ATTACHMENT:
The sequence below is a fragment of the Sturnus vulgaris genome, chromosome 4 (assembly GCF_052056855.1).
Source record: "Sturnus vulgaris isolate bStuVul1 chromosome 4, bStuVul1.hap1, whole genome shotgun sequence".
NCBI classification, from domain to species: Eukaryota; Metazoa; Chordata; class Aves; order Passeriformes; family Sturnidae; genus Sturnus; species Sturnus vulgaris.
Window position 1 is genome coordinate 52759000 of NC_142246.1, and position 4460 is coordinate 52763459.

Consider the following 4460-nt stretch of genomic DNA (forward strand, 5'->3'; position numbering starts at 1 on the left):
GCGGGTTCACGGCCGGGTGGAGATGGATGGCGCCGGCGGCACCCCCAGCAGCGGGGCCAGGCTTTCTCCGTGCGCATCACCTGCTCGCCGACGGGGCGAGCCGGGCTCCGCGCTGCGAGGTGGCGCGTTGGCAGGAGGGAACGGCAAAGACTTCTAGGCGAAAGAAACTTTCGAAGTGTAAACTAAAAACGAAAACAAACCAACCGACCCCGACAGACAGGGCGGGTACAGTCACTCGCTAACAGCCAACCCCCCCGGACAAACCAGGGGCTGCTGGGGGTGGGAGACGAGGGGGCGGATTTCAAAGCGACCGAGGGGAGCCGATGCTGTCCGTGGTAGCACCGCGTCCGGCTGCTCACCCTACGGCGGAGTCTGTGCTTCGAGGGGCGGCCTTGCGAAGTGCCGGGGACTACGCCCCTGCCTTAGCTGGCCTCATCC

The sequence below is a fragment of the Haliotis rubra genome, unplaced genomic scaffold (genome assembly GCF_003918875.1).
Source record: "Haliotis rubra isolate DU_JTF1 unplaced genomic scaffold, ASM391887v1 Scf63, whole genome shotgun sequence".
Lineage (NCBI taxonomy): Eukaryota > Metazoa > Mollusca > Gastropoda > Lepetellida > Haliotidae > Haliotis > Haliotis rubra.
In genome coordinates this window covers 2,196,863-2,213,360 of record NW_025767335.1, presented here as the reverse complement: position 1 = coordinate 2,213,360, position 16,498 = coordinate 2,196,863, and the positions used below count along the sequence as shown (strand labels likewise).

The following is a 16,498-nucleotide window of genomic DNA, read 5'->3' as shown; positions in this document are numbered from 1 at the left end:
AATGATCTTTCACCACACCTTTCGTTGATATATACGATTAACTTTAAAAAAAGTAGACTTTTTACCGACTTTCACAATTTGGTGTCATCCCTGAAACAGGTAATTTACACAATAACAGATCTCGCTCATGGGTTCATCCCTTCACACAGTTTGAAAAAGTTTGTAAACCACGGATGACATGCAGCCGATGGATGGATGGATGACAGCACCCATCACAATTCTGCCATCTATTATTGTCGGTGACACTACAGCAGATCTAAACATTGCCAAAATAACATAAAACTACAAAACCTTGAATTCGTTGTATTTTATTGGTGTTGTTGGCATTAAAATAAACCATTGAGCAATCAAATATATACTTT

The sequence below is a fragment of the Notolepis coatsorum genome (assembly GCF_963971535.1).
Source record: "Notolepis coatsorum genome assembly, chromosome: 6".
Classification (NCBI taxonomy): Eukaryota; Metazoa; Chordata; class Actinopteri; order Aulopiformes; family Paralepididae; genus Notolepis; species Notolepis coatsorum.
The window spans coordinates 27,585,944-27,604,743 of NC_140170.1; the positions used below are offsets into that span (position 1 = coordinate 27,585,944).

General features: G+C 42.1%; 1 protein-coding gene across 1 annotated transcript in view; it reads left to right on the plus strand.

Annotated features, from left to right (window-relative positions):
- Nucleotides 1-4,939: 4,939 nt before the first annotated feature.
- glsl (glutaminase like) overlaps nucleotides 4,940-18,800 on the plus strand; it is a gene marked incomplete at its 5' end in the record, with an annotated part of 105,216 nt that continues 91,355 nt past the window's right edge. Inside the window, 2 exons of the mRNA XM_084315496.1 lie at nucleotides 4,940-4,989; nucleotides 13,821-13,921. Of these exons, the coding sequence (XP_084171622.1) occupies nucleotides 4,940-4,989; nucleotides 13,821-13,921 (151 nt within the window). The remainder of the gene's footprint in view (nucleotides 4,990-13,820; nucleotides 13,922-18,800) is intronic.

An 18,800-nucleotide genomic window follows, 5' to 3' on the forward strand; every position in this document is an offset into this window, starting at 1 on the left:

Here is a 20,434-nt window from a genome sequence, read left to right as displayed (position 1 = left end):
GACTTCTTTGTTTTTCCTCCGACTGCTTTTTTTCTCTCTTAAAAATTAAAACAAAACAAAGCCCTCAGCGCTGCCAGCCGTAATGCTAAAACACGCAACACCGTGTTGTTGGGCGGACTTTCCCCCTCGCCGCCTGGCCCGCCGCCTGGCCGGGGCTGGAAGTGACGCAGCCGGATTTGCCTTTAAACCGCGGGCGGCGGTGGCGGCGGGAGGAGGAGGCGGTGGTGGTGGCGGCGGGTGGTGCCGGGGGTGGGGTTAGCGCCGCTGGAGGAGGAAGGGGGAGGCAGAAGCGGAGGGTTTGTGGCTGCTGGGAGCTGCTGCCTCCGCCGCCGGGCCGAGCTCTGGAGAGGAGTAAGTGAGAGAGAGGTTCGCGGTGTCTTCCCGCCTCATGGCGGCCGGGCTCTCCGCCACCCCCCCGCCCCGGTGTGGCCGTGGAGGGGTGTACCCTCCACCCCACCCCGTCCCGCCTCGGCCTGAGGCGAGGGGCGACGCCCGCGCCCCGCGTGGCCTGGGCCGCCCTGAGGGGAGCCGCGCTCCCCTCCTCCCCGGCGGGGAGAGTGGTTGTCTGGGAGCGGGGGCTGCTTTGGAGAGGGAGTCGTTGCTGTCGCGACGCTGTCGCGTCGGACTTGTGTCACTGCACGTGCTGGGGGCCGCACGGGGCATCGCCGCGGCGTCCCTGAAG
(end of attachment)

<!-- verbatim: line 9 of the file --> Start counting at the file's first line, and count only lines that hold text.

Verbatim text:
Lineage (NCBI taxonomy): Eukaryota > Metazoa > Mollusca > Gastropoda > Lepetellida > Haliotidae > Haliotis > Haliotis rubra.